Funeral potatoes with less fat
If you're LDS like I am, you've probably eaten more than your fair share of funeral potatoes in your lifetime. They're nearly as ubiquitous as green jello. Not served only at funerals but still branded forever with that name, they're a convenient dish to bring to any gathering or potluck. A pan of cubed or shredded potatoes swimming in butter, sour cream, cream soup, and cheese, they're appealing to most people, easy to make ahead of time . . . and less than healthy.
Many versions of funeral potatoes (and everyone seems to have her own) are swimming in butter; you can see the grease floating on top. My mom has developed a version of this recipe with less fat that still tastes great. She's figured out that you don't really need all that butter, that regular cream soup doesn't have that much less fat than low-fat, and that low-fat sour cream works well but non-fat doesn't.
Here's my mom's recipe for funeral potatoes. Have you ever had funeral potatoes before? How often?
6 cups diced or shredded baked potatoes, or frozen hash browns (I leave the skins on)
1 can (10 3/4 oz.) cream of chicken soup
1/2 soup can skim milk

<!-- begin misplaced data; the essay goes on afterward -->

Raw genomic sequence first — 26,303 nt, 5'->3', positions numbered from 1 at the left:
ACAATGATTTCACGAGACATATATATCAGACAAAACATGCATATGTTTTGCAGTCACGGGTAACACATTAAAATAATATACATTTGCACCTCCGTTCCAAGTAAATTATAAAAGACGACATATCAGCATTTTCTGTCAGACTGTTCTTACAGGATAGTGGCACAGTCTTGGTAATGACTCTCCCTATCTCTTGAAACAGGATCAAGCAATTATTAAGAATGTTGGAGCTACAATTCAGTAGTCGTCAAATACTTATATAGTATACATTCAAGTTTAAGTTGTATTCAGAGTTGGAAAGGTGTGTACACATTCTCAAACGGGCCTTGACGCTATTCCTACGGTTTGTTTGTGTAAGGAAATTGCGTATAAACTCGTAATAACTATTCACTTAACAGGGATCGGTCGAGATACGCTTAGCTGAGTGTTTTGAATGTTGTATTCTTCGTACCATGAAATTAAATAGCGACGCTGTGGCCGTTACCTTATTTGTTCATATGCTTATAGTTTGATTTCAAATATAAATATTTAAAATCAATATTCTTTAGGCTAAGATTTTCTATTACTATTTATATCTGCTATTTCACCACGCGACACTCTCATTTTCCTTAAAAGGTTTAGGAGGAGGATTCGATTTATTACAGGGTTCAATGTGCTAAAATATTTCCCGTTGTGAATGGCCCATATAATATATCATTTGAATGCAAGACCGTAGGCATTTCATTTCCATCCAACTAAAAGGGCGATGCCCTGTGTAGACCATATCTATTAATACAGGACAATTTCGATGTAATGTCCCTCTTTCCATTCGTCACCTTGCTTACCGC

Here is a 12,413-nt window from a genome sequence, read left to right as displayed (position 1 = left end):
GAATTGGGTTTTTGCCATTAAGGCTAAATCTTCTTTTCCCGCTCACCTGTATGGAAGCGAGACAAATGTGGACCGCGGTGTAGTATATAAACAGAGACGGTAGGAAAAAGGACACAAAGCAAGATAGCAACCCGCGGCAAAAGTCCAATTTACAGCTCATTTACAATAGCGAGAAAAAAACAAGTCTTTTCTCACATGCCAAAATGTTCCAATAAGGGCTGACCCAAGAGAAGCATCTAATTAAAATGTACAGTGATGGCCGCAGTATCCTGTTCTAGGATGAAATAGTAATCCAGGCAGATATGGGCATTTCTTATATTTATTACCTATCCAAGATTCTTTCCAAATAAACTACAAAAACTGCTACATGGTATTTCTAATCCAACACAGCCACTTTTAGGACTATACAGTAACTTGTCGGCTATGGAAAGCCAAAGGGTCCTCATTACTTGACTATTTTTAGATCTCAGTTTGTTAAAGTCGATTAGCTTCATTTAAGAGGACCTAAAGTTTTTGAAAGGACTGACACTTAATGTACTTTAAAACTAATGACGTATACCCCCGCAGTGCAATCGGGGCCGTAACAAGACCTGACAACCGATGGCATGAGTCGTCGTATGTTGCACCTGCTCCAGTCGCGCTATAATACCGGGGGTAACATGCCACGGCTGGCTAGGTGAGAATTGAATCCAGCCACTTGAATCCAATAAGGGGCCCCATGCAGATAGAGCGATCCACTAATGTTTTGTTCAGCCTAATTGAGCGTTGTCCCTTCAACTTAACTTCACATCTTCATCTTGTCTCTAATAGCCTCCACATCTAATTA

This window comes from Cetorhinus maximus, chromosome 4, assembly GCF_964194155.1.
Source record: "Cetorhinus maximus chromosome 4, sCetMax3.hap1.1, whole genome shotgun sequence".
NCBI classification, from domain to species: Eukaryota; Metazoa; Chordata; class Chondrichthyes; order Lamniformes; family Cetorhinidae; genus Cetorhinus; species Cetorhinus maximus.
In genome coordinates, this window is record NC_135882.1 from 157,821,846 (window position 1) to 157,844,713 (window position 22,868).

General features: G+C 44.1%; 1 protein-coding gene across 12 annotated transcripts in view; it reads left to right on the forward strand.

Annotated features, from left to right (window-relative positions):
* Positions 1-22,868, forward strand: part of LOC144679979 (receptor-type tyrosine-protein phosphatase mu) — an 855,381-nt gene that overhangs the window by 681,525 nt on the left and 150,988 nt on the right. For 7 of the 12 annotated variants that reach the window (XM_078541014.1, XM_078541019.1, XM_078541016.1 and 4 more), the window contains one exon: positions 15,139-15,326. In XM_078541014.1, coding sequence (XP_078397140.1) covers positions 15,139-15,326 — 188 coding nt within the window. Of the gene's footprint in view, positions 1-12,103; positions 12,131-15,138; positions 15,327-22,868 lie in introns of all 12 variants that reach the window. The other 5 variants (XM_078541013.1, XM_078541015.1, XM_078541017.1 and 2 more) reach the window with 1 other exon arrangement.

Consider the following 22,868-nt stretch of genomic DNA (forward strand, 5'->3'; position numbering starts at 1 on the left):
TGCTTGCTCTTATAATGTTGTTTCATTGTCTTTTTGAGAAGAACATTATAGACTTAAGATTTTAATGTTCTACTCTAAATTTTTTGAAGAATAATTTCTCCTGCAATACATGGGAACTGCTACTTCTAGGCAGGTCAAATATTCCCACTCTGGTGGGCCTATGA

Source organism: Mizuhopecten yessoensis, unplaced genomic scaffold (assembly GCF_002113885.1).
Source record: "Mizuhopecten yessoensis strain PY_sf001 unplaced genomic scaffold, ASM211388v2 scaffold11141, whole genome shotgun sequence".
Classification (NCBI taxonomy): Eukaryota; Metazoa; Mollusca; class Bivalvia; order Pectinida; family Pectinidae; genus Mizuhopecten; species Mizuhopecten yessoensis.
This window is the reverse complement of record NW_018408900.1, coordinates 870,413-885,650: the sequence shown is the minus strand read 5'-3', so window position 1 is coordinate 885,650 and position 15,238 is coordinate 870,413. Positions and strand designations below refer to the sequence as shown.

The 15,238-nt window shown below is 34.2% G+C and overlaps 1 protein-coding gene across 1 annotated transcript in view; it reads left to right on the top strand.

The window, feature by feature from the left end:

1 cup light sour cream
1 cup sharp cheddar cheese, grated
1/4 cup grated onion
salt and pepper to taste
3 tablespoons melted butter (optional)
3/4 cup crushed corn flakes (optional)
Place potatoes in lightly greased 9 x 13 pan. Combine soup, milk, sour cream, cheese, onion, salt, and pepper. Spread sauce over potatoes and mix up a bit. If you want a crunchy topping, combine melted butter and corn flake crumbs. Sprinkle over casserole. Bake uncovered at 350 F for 30-45 minutes or until hot and bubbly throughout. If you use hash browns that are still frozen, you will need to increase the baking time.
My mom's notes: The original recipe used about a stick of butter, regular sour cream and a lot more cheese. You can use light cream of chicken soup, if you wish, but it doesn't save a lot of fat and calories. You can put the potatoes in the slow cooker on low heat before you go to bed. They should be ready to grate in the morning.